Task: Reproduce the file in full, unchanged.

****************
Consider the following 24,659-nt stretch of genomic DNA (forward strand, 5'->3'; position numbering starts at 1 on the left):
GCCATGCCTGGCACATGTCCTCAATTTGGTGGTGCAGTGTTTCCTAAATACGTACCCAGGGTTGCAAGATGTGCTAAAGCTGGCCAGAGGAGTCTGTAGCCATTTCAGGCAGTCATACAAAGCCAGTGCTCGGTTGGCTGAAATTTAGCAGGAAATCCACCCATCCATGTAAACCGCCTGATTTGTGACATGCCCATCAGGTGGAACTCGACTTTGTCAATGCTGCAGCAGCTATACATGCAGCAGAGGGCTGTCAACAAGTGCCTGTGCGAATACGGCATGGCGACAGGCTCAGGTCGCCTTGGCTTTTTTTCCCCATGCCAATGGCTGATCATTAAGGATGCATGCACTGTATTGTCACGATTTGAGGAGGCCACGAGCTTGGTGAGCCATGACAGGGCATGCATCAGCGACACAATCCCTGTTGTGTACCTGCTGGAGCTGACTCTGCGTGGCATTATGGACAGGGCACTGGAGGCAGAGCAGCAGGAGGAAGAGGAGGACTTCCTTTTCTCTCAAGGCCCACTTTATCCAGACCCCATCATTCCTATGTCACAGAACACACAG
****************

Consider the following 24,659-nt stretch of genomic DNA (forward strand, 5'->3'; position numbering starts at 1 on the left):
GCCATGCCTGGCACATGTCCTCAATTTGGTGGTGCAGTGTTTCCTAAATACGTACCCAGGGTTGCAAGATGTGCTAAAGCTGGCCAGAGGAGTCTGTAGCCATTTCAGGCAGTCATACAAAGCCAGTGCTCGGTTGGCTGAAATTTAGCAGGAAATCCACCCATCCATGTAAACCGCCTGATTTGTGACATGCCCATCAGGTGGAACTCGACTTTGTCAATGCTGCAGCAGCTATACATGCAGCAGAGGGCTGTCAACAAGTGCCTGTGCGAATACGGCATGGCGACAGGCTCAGGTCGCCTTGGCTTTTTTTCCCCATGCCAATGGCTGATCATTAAGGATGCATGCACTGTATTGTCACGATTTGAGGAGGCCACGAGCTTGGTGAGCCATGACAGGGCATGCATCAGCGACACAATCCCTGTTGTGTACCTGCTGGAGCTGACTCTGCGTGGCATTATGGACAGGGCACTGGAGGCAGAGCAGCAGGAGGAAGAGGAGGACTTCCTTTTCTCTCAAGGCCCACTTTATCCAGACCCCATCATTCCTATGTCACAGAACACACAG